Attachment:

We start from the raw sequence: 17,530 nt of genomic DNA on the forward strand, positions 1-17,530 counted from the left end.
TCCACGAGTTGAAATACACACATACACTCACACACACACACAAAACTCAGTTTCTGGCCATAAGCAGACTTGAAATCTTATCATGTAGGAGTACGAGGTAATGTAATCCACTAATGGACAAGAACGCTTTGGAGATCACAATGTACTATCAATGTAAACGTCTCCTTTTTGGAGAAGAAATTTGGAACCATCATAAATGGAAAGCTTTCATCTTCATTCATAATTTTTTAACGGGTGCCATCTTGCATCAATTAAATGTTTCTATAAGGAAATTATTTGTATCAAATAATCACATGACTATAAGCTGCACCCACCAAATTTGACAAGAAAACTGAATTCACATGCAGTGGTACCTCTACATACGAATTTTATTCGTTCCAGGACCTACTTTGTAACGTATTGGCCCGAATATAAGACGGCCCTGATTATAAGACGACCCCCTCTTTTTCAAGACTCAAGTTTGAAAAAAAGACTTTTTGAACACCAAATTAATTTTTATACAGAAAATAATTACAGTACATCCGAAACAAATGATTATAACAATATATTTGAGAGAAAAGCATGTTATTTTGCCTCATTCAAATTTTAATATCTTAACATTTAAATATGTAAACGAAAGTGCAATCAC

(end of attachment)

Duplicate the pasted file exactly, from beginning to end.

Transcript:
We start from the raw sequence: 17,530 nt of genomic DNA on the forward strand, positions 1-17,530 counted from the left end.
TCCACGAGTTGAAATACACACATACACTCACACACACACACAAAACTCAGTTTCTGGCCATAAGCAGACTTGAAATCTTATCATGTAGGAGTACGAGGTAATGTAATCCACTAATGGACAAGAACGCTTTGGAGATCACAATGTACTATCAATGTAAACGTCTCCTTTTTGGAGAAGAAATTTGGAACCATCATAAATGGAAAGCTTTCATCTTCATTCATAATTTTTTAACGGGTGCCATCTTGCATCAATTAAATGTTTCTATAAGGAAATTATTTGTATCAAATAATCACATGACTATAAGCTGCACCCACCAAATTTGACAAGAAAACTGAATTCACATGCAGTGGTACCTCTACATACGAATTTTATTCGTTCCAGGACCTACTTTGTAACGTATTGGCCCGAATATAAGACGGCCCTGATTATAAGACGACCCCCTCTTTTTCAAGACTCAAGTTTGAAAAAAAGACTTTTTGAACACCAAATTAATTTTTATACAGAAAATAATTACAGTACATCCGAAACAAATGATTATAACAATATATTTGAGAGAAAAGCATGTTATTTTGCCTCATTCAAATTTTAATATCTTAACATTTAAATATGTAAACGAAAGTGCAATCAC